Jeanne Cooper, Special to SFGate
Updated 04:28 p.m., Friday, June 29, 2012
With his recent purchase of 98 percent of Lanai, Larry Ellison became one of the largest landowners in Hawaii — but he's not the biggest, nor the only one with California connections. Here's a look at who else is in the top 10, based on a 2011 state report and how they got their piece of paradise.
1. State of Hawaii
Appropriately enough, Hawaii owns the largest share of the eight main Hawaiian islands covered in the report — and that's even if you exclude the nearly 194,000 acres designated for use by Native Hawaiians through the Department of Hawaiian Home Lands. Combined, the state and department control 1.54 million acres, including more than a million on the island of Hawaii, 156,000 on Kauai, 128,000 on Maui and, on Oahu, some 85,000 acres — a stake that's almost the size of Ellison's on Lanai.
And speaking of the former Pineapple Isle, the state government not only owns 541 acres there, but also 127 acres on the famously private island of Niihau, not to mention all but 24 acres of the uninhabited island of Kahoolawe, where the federal government owns the rest. It's worth noting that before the overthrow of the Hawaiian monarchy in 1893, led by commercial interests with ties to the Mainland, most of the current state and federal lands were crown property. The short-lived Republic of Hawaii ceded 1.8 million acres to the U.S. government after Hawaii was annexed in 1898 and became a territory.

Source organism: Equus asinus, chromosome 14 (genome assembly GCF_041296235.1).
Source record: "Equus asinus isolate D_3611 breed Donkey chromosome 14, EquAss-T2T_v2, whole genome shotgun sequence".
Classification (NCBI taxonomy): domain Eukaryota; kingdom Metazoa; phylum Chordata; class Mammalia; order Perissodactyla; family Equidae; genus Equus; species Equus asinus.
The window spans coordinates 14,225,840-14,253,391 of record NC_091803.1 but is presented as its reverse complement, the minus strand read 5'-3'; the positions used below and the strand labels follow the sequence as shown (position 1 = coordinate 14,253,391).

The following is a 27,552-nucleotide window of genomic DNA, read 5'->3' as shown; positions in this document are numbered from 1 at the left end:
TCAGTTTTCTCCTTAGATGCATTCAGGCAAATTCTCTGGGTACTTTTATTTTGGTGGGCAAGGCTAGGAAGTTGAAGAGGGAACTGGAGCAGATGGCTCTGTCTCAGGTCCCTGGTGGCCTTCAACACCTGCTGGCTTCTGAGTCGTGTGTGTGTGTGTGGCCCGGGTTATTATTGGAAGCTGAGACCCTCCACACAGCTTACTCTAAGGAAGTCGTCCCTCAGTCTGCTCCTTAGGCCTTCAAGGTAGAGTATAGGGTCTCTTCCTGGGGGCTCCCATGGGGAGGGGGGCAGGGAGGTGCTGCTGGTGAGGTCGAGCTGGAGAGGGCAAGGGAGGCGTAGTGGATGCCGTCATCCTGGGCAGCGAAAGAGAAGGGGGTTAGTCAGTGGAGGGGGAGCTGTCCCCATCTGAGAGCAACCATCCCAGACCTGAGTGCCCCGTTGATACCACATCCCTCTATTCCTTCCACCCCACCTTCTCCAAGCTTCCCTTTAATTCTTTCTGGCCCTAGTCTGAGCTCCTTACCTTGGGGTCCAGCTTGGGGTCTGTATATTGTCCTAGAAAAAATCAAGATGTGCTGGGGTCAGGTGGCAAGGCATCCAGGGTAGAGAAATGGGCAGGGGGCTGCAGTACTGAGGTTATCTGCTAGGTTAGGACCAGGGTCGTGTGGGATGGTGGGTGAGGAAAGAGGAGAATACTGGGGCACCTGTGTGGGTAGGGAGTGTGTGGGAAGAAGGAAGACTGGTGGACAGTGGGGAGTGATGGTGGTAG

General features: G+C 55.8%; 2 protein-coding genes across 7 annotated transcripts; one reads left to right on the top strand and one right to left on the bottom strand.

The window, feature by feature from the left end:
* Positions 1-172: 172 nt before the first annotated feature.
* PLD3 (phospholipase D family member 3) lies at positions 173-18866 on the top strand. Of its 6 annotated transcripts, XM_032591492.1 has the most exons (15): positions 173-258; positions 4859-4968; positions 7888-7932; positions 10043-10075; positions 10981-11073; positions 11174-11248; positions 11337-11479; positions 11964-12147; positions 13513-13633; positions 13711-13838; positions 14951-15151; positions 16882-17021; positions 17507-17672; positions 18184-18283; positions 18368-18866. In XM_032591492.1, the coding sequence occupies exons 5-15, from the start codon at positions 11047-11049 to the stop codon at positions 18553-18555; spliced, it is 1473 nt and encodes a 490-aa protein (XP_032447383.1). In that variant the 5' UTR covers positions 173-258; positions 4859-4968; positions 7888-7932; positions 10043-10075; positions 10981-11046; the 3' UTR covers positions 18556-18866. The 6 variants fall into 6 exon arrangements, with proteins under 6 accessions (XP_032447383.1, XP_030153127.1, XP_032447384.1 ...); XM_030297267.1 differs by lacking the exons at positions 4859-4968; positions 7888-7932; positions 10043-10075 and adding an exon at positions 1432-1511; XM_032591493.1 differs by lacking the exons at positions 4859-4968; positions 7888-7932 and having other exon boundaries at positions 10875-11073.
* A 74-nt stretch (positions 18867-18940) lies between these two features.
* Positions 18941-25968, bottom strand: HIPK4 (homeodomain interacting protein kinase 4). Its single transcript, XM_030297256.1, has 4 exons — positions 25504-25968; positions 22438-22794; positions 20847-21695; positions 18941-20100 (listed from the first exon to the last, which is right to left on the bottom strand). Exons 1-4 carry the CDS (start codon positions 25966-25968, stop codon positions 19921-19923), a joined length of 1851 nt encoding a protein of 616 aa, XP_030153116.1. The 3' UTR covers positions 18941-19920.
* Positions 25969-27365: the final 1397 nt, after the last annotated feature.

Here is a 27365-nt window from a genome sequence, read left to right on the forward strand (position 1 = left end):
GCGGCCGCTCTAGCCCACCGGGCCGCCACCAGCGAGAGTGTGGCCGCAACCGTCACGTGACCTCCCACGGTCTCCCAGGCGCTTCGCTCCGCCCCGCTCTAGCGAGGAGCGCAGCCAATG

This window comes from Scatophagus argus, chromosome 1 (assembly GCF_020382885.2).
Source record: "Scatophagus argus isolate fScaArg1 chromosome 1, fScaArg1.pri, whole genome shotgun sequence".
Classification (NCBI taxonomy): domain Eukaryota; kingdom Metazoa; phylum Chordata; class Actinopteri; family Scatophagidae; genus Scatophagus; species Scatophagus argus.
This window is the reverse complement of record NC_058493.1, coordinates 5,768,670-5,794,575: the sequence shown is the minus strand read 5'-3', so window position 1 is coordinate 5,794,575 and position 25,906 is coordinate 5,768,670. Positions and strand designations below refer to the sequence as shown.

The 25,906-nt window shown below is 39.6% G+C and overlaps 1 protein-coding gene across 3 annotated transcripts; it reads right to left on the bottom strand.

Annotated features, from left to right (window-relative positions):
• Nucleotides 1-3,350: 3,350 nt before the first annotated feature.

As Hawaii's first Congressional delegate, Prince Jonah Kuhio Kalanianiole — who with his brothers is said to have been the first to surf Santa Cruz while students in San Mateo in the 1880s — spearheaded the legislation to create the Hawaiian Homes Commission, later renamed Hawaiian Home Lands. Those lands, much of which are offered in long-term leases via lottery to Native Hawaiians on waiting lists, range from rural tracts in Wainiha and Anahola on Kauai to suburban homesites in the "second city" of Oahu, Kapolei. In 1959, the federal government transferred control of 1.2 million acres to the newly created state of Hawaii.
1. I'm not surprised that "Government" is the top "landowner" ...
(U.S., state, etc. levels).
I can't imagine how much someone would make in $$$ if the Government didn't own all those military bases (with airstrips, to boot) and national parks and such, and the government would have to "rent" ...